The Gigabyte Padbook S11M is an odd mix of the predictable and the unusual: we like it and for some it is going to be exactly what they want. Pocket-lint got to play with tablet on the show floor at Computex 2014.
What we like about the S11M are the nifty touches such as the mouse built in to the sides of the tablet. Your right hand controls the optical finger navigation and your left the mouse buttons. This essentially means you can have the tablet experience without having to use touch.
Both the optical finger navigation and the clickers were responsive and easy to pick up. After around 30 seconds of playing with them it felt totally natural. The arrangement also means that you can hold the tablet comfortably and securely in both hands.
We also liked the built-in kickstand to the rear of the tablet. A simple flip out allows you to angle the device at a few different angles with minimum fuss. It is pretty much a part of the rear cover doubling up as a stand and it does away with the need for smart covers or other stand solutions and, of course, fits snugly back into the casing when not in use.
The detachable keypad is super light and magnetically docks and undocks easily. We were a little confused by the long ribbed rubber strip but decided in the end that it did allow a little extra flexibility in terms of distance between the keyboard and screen.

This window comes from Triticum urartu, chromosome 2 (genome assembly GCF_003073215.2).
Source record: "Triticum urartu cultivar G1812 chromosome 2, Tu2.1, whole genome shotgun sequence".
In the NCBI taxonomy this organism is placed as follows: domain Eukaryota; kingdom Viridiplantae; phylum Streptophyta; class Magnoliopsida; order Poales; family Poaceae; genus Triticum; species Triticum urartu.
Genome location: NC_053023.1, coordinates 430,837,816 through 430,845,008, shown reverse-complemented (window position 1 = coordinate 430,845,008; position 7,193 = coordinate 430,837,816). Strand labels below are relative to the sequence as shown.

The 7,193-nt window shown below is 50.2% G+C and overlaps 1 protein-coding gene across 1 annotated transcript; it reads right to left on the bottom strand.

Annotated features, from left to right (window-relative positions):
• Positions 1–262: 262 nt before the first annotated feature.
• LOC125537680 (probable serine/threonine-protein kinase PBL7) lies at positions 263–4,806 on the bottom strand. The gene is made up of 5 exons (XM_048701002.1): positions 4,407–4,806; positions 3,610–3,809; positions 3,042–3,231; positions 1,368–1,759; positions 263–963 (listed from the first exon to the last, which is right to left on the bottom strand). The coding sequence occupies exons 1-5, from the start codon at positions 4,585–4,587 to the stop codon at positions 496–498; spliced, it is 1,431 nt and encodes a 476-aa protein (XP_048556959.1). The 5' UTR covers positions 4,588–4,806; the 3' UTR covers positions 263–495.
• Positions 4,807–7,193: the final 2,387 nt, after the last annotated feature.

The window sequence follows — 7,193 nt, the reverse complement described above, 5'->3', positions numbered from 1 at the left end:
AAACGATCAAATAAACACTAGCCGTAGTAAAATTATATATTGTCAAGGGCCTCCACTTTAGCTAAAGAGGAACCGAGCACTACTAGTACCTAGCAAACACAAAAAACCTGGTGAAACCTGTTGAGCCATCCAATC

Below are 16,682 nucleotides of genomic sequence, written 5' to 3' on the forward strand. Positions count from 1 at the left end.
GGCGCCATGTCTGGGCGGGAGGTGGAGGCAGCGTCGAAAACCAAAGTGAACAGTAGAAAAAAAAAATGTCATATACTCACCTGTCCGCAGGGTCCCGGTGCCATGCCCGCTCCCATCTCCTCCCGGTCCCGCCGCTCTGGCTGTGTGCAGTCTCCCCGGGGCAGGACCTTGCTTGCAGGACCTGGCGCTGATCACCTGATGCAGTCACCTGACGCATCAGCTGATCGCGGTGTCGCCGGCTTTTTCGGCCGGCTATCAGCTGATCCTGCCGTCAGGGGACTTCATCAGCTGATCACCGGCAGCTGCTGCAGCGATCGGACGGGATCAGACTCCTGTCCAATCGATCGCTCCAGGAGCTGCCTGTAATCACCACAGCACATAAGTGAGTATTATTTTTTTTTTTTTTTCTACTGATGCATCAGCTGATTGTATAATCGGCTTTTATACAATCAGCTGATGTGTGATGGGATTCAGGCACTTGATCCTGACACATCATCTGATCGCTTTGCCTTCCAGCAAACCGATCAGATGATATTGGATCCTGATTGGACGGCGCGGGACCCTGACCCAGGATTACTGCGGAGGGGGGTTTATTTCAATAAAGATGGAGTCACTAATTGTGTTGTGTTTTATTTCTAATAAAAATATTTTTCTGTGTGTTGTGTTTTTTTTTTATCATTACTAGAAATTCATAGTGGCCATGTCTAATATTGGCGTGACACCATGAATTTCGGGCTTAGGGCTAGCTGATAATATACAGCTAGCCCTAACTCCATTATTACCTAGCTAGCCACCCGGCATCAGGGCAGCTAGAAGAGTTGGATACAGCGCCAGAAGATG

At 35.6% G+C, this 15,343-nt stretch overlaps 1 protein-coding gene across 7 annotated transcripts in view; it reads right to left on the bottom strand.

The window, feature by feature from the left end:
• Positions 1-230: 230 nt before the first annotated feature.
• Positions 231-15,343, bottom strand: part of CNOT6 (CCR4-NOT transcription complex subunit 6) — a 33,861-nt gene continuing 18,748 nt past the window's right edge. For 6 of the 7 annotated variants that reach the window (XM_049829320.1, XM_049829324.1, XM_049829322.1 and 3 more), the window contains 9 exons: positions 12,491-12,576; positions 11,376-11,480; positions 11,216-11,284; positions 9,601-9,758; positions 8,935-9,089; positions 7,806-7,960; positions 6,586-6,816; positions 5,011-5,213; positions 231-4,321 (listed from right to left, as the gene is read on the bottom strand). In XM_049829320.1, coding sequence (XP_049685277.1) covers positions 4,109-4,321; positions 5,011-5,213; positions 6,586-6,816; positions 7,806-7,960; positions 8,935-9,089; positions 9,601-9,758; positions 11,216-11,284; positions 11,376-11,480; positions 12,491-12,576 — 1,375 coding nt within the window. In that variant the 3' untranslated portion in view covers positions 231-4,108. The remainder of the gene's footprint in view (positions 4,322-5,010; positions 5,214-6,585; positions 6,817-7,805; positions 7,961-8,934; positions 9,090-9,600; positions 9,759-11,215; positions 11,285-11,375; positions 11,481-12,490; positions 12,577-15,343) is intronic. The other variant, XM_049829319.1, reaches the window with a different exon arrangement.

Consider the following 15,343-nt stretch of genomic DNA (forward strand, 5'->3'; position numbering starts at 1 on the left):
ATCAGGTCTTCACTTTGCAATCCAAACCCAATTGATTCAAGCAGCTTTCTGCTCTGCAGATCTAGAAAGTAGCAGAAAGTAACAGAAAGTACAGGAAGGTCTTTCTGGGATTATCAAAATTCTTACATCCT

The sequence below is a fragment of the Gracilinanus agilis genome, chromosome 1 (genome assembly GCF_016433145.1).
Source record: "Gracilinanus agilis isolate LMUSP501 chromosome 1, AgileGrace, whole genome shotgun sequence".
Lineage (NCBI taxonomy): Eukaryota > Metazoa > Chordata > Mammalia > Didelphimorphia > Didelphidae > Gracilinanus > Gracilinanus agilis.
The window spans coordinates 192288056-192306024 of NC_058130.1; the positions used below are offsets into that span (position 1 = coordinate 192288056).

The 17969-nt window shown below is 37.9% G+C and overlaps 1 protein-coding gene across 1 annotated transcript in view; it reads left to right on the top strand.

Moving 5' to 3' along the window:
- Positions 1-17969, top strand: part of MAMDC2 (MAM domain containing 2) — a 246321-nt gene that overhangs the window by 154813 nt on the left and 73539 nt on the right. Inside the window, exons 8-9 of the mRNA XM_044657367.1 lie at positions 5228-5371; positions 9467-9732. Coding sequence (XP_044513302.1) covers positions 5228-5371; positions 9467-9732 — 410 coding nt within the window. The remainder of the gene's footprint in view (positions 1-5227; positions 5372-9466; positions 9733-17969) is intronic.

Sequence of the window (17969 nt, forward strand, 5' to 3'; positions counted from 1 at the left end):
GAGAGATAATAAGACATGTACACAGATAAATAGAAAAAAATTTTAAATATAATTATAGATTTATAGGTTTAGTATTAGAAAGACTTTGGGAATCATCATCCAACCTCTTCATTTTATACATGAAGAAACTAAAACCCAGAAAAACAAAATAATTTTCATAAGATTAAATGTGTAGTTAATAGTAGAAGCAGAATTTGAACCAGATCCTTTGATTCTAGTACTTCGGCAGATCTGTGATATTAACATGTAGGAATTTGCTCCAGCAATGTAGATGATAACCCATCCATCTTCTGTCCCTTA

It might be a weak point in the long term, but if you hate the feeling of being cramped then it might be the right solution for you.
The reverse of the keypad is magnetised so that it settles reassuringly onto the screen to act as a protective cover. The finish is rubberised with a lovely feeling in the hand - however the model we were playing with was a nice autumnal brown and did seem to have picked up a few smears from apparently lotion-covered fingers along the way. It's nowhere near as prone to fingerprints as a glossy finish but still something to watch out for.
One thing we didn't like was that there didn't seem to be an obvious orientation to hold it when closed and not in use. On the longer edges you have the aforementioned ribbed rubber strip, on the opposite the camera is right in the centre where your hand would fall. The shorter edges are home to ports and buttons so they don't feel quite right either.
There's an 11.6-inch IPS display with a 1920 x 1080 resolution. The viewing angles looked good. There's a 5-megapixel camera on the back and a 1.3MP on the front.
It's running Windows 8.1 on an Intel Core i5/Pentium processor depending on which model you choose. We were using the Core i5 and the operation was smooth. There are options for 64/128/256GB of storage and 2/4/8GB of RAM, plus a slot for up to 8GB of extra storage.
The S11M weighs around 1kg - plus 400g for the keyboard (which you'd probably carry with you as it is such a good screen protector). It's only 3.4mm thick. There's the usual collection of ports, including HDMI and VGA, microSD and SIM card slots, plus USB 3.0 and USB 2.0.
All in all it's quite a nifty little device, with a few extra touches to set it apart from the flurry of tablets with detachable keyboards on the market.
As yet there are no details on the release date or pricing.